Professional sports photography makes you a lazy photographer. Globe Trotsky explains why a life behind the lens covering football has spoiled his passion for regular camera work.
As a wannabe football photographer, I cut my teeth the hard way on the non-existent Wandsworth Times.
Inventing the local London free sheet in the late 1980s with the authentic looking strapline “including the Wandsworth Independent” was masterstroke in fakery. This initially opened the door to a career in sports photography.
From Plough Lane to Parkhead, Stanford Bridge to the San Siro and Santiago Bernabeu, it’s been an incredible journey to some of the most iconic arenas of European football.
Not long after I came to London, Celtic striker Charlie Nicholas, signed for Arsenal. I vividly recall going to a game at Highbury in 1983 and sneaking my camera in.
In the days before phones with camera, it was frowned upon to take a camera into a football match, by stewards at least.
Managing to snatch a picture of my former hero it struck me that, as a keen and proficient amateur photographer, football and photography would be two great hobbies to combine.
As I got on in my 20s, I was able to buy more professional camera equipment and put my secondary career on a more solid footing. With more access to games I was able to get the odd picture published. First in the South London Press, then the Evening Standard and eventually nationals like the Sun, Sunday Mirror and The Daily Express.
Finally, I was able to get some professional gigs with different newspapers and picture agencies. It’s through these that you can really get access to the bigger games.
Personal highlights include covering the European Championships for a full month in Austria and Switzerland in 2008 and going to two Champions League Finals.
In addition, a handful of UEFA Cup and Cup Winners Cup Finals and national cup finals at Wembley and Hampden, getting to see my beloved Celtic at home and abroad.
Along with the 2007 Champions League Final in Moscow, another memorable trip was to the following March the following year, covering the Barcelona v Celtic game in the Nou Camp on the Tuesday night, then flying to Madrid the next day to photograph Real Madrid losing 1-2 to Roma in the Bernabeu.
The trips were not solely great in terms of football photography and the stadiums and games but also a chance to do a few days sightseeing in many European capital cities you might not otherwise have the chance to visit. And it has certainly whetted the appetite now, as Globe Trotsky, for more time to travel and places to visit
Foreign football trips also gave me the chance to rekindle many childhood memories as a football-daft kid growing up in Glasgow.
The 1974 World Cup in Germany was the first major tournament I was old enough to appreciate. Therefore, to visit the Olympiastadion in Munich and sit by the pitch where Franz Beckenbauer’s West Germany beat Johann Cruyff’s Holland in the final was particularly nostalgic. Similarly, the San Siro in Milan where Celtic played but lost the 1970 European Cup final was also the stuff of dreams. Boy, did an 8-year old boy cry that night.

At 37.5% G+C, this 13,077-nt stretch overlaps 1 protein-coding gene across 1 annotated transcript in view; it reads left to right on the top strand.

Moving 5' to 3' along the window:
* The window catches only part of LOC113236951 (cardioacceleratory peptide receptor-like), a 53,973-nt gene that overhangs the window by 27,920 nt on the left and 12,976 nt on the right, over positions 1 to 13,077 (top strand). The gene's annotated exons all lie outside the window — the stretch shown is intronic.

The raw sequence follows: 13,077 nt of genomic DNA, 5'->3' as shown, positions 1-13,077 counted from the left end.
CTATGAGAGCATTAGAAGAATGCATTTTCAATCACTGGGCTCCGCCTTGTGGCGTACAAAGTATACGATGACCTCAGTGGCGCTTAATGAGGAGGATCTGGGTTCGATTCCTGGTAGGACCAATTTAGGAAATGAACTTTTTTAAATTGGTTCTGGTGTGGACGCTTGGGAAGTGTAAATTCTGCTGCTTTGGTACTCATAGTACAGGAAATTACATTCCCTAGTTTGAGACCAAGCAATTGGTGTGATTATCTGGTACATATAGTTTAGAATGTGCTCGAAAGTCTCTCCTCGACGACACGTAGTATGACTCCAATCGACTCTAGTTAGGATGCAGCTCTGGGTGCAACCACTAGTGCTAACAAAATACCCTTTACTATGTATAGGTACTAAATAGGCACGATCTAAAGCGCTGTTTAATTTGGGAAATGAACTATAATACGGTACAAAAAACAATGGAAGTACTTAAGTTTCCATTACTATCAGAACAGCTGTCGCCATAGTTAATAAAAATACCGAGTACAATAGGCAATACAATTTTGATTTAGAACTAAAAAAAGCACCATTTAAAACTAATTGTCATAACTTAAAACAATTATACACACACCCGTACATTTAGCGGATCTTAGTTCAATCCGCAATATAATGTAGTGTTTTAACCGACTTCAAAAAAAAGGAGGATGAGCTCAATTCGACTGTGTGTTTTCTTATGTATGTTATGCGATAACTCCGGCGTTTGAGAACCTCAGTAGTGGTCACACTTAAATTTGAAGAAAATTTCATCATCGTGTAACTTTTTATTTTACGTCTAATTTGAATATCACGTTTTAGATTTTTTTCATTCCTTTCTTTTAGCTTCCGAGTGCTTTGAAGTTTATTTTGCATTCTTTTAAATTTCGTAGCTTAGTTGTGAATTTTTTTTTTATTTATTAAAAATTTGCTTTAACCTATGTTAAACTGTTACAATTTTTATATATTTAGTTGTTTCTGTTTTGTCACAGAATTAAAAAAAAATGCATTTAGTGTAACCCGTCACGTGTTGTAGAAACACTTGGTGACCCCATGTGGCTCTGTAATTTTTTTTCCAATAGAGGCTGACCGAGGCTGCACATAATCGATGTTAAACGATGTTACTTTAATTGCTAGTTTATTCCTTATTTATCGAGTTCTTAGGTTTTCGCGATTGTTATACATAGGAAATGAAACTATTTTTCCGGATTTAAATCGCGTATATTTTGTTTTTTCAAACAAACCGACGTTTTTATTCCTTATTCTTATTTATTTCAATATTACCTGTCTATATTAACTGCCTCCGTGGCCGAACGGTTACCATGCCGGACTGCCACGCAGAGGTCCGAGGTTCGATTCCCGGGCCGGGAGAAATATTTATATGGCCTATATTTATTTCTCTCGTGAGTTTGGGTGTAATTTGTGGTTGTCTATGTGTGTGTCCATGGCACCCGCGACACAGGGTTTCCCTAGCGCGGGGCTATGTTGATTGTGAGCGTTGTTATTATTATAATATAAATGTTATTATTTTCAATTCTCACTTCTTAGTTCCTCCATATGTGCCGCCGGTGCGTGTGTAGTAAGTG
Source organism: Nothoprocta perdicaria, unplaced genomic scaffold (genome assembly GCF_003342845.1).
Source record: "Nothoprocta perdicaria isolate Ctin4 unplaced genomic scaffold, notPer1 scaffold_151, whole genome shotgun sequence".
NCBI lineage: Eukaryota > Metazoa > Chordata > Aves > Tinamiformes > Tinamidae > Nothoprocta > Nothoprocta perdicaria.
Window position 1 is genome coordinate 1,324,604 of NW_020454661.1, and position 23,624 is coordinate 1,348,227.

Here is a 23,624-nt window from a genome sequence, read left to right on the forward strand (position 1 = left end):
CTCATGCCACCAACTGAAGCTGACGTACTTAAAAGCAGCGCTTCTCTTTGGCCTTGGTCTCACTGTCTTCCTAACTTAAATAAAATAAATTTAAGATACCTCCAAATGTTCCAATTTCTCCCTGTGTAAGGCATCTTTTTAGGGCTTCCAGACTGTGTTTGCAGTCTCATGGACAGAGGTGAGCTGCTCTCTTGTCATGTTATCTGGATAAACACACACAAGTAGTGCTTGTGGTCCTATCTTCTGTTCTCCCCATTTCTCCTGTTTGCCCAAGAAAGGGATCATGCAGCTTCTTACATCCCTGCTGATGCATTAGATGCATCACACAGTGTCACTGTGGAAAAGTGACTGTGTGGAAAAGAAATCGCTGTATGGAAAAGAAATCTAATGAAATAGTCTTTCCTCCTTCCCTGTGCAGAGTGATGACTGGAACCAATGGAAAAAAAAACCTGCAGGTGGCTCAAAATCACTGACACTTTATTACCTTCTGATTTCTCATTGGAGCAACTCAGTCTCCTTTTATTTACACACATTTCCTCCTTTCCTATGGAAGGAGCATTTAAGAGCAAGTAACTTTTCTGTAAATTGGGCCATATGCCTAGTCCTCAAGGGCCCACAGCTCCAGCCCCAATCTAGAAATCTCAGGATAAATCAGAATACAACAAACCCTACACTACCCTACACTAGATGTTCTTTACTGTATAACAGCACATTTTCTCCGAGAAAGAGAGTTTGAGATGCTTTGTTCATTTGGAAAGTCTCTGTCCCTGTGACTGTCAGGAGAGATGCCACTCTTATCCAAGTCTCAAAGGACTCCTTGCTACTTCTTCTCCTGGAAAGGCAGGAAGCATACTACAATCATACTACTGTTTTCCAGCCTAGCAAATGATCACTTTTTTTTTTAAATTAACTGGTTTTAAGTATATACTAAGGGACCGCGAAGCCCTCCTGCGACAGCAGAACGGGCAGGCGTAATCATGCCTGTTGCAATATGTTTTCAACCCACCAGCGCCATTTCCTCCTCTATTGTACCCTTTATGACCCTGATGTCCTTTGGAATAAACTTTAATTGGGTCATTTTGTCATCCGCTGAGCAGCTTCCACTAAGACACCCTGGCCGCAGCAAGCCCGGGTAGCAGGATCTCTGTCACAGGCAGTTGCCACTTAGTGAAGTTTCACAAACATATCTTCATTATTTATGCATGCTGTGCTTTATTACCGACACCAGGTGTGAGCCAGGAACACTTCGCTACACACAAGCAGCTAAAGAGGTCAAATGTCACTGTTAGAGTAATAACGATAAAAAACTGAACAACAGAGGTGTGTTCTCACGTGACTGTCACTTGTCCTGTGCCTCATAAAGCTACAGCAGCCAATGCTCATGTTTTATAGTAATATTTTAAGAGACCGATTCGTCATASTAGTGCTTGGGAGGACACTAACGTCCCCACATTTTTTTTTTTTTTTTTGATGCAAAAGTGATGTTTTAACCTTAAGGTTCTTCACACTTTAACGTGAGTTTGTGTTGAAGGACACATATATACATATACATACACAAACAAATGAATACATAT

I was fortunate enough to get accreditation for the Porto v Celtic UEFA Cup Final in Seville. To this day, I’ve never watched the match back. Perversely, you don’t really see the match when you are photographing in the sense that your lens is trained on where the ball is going to be in the frame to shoot the image. So, you can miss bits of the skill and action.
It would be remiss of me if I didn’t mention my reporting partner and close friend, Ian Parkin, who took these images from the press box in Moscow. Fortunately, we have been able to travel together to many of the stadiums and on most of the trips abroad mentioned in this blog.
Outside of football we have many overlapping playgrounds such as politics, beer and good conversation. He has been a great companion and true mate. Often, we would return to the stadiums the following day to take the official tour.
On one of such tour in Munich, I hadn’t realised that the futuristic Olympiastadion is built into a wall of debris that was cleared from the city following WW2 to make space for reconstruction.
On reflection, I certainly don’t miss lugging all the gear around, worrying about parking, photographing in relentless rain, worrying about batteries running out or sitting for hours editing and captioning images.
Cathedrals of football
But I can look back on a side career in which I’ve been fortunate to enjoy the skills and photograph some of the best players in the world, to sit on the touchline of the cathedrals of football and witness some of the most iconic and dramatic moments of the game I played, watched and loved since childhood.
In truth football photography makes you a lazy photographer. I said in another blog that football has it all: colour, movement, joy, despair, drama, passion – all perfectly packaged in front of you in a 90-minute photo-op.
When you have had that experience over a number of years, the thought of setting out with camera in hand around the city or doing street photography just seems a grind; a busman’s holiday.
Hopefully travel photography as Globe Trotsky will shake me out of my photographic malaise. Football, you’ve spoiled me.
To see more about Chris’ work and services, visit the dedicated Photography page of the website.
Globe Trotsky is a retirement travel and photogaphy blog for the independent, budget traveller. A sideways look at travel in a tshirt. Visit www.globetrotsky.com to join the travel and tshirt tribe.